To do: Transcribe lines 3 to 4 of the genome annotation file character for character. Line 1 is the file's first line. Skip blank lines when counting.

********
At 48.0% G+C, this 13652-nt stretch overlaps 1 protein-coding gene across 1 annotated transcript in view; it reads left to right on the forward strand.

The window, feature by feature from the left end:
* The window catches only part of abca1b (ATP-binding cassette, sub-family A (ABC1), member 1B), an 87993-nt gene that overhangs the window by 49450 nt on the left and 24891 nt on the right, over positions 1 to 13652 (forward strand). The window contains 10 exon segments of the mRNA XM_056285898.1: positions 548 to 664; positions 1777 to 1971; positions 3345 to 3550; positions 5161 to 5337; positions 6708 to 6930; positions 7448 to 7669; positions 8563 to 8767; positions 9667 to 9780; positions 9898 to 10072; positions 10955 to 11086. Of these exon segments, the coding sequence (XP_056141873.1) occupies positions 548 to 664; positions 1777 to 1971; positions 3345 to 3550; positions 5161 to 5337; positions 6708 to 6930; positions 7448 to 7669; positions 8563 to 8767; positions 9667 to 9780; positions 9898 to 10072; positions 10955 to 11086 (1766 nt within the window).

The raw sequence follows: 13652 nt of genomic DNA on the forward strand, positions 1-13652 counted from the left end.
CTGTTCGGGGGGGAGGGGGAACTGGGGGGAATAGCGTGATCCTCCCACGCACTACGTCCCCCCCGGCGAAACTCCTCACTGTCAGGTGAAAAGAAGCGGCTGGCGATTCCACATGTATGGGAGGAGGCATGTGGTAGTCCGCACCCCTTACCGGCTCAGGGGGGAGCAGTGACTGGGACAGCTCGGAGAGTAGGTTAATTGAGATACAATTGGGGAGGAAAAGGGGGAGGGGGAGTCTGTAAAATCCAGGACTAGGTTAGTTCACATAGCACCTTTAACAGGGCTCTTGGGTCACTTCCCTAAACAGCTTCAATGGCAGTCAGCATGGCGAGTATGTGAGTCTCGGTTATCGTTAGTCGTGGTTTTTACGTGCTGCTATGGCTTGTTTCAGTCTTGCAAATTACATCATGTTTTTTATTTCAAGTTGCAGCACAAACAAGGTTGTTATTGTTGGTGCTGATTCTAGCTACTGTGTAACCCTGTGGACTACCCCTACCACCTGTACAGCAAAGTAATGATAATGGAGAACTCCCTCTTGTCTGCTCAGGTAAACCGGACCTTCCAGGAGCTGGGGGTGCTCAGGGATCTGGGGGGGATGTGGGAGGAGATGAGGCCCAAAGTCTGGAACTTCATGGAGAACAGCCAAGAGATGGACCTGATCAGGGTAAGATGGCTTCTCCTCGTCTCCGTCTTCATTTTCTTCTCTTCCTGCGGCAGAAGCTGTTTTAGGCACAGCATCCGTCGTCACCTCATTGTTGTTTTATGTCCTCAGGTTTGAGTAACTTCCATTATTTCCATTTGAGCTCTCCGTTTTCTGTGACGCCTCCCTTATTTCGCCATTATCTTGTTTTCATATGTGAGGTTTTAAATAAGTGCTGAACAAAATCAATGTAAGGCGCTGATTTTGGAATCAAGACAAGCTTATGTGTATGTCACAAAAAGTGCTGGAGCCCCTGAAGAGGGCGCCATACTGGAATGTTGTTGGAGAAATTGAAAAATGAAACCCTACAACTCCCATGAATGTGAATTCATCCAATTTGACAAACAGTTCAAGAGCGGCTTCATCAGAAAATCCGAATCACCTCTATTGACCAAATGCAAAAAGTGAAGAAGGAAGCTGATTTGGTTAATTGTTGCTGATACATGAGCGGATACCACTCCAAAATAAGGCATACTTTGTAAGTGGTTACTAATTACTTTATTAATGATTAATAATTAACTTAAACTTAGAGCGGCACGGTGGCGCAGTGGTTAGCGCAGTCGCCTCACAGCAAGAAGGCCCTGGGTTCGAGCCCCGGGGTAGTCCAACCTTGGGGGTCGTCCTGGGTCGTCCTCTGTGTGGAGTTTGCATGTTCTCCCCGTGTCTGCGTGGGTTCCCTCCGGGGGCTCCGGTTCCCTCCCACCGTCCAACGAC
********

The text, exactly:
* The window catches only part of abca1b (ATP-binding cassette, sub-family A (ABC1), member 1B), an 87993-nt gene that overhangs the window by 49450 nt on the left and 24891 nt on the right, over positions 1 to 13652 (forward strand). The window contains 10 exon segments of the mRNA XM_056285898.1: positions 548 to 664; positions 1777 to 1971; positions 3345 to 3550; positions 5161 to 5337; positions 6708 to 6930; positions 7448 to 7669; positions 8563 to 8767; positions 9667 to 9780; positions 9898 to 10072; positions 10955 to 11086. Of these exon segments, the coding sequence (XP_056141873.1) occupies positions 548 to 664; positions 1777 to 1971; positions 3345 to 3550; positions 5161 to 5337; positions 6708 to 6930; positions 7448 to 7669; positions 8563 to 8767; positions 9667 to 9780; positions 9898 to 10072; positions 10955 to 11086 (1766 nt within the window).

The raw sequence follows: 13652 nt of genomic DNA on the forward strand, positions 1-13652 counted from the left end.